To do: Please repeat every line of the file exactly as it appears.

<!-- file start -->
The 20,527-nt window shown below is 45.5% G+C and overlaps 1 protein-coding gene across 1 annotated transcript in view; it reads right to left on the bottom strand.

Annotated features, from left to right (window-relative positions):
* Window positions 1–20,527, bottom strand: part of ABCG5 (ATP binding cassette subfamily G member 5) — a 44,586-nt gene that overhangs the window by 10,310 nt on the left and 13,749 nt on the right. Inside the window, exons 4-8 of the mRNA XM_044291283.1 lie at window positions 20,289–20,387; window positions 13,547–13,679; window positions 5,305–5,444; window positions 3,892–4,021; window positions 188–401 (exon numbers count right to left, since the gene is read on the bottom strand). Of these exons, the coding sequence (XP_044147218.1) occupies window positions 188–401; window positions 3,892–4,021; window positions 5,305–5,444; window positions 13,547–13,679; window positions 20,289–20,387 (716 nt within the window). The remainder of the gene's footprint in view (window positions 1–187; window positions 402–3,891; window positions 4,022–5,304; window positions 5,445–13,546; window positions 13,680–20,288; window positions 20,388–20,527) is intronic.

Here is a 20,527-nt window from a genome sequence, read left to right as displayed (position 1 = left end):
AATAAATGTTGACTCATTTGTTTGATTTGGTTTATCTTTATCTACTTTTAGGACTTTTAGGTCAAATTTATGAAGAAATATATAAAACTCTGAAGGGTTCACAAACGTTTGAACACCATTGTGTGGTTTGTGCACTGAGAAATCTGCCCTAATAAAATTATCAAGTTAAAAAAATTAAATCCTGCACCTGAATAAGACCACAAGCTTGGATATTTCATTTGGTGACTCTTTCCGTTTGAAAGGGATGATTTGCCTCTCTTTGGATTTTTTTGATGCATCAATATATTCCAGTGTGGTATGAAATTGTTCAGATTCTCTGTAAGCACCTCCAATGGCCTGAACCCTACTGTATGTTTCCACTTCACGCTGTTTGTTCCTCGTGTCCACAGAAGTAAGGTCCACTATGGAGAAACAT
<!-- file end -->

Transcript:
The 20,527-nt window shown below is 45.5% G+C and overlaps 1 protein-coding gene across 1 annotated transcript in view; it reads right to left on the bottom strand.

Annotated features, from left to right (window-relative positions):
* Window positions 1–20,527, bottom strand: part of ABCG5 (ATP binding cassette subfamily G member 5) — a 44,586-nt gene that overhangs the window by 10,310 nt on the left and 13,749 nt on the right. Inside the window, exons 4-8 of the mRNA XM_044291283.1 lie at window positions 20,289–20,387; window positions 13,547–13,679; window positions 5,305–5,444; window positions 3,892–4,021; window positions 188–401 (exon numbers count right to left, since the gene is read on the bottom strand). Of these exons, the coding sequence (XP_044147218.1) occupies window positions 188–401; window positions 3,892–4,021; window positions 5,305–5,444; window positions 13,547–13,679; window positions 20,289–20,387 (716 nt within the window). The remainder of the gene's footprint in view (window positions 1–187; window positions 402–3,891; window positions 4,022–5,304; window positions 5,445–13,546; window positions 13,680–20,288; window positions 20,388–20,527) is intronic.

Here is a 20,527-nt window from a genome sequence, read left to right as displayed (position 1 = left end):
AATAAATGTTGACTCATTTGTTTGATTTGGTTTATCTTTATCTACTTTTAGGACTTTTAGGTCAAATTTATGAAGAAATATATAAAACTCTGAAGGGTTCACAAACGTTTGAACACCATTGTGTGGTTTGTGCACTGAGAAATCTGCCCTAATAAAATTATCAAGTTAAAAAAATTAAATCCTGCACCTGAATAAGACCACAAGCTTGGATATTTCATTTGGTGACTCTTTCCGTTTGAAAGGGATGATTTGCCTCTCTTTGGATTTTTTTGATGCATCAATATATTCCAGTGTGGTATGAAATTGTTCAGATTCTCTGTAAGCACCTCCAATGGCCTGAACCCTACTGTATGTTTCCACTTCACGCTGTTTGTTCCTCGTGTCCACAGAAGTAAGGTCCACTATGGAGAAACAT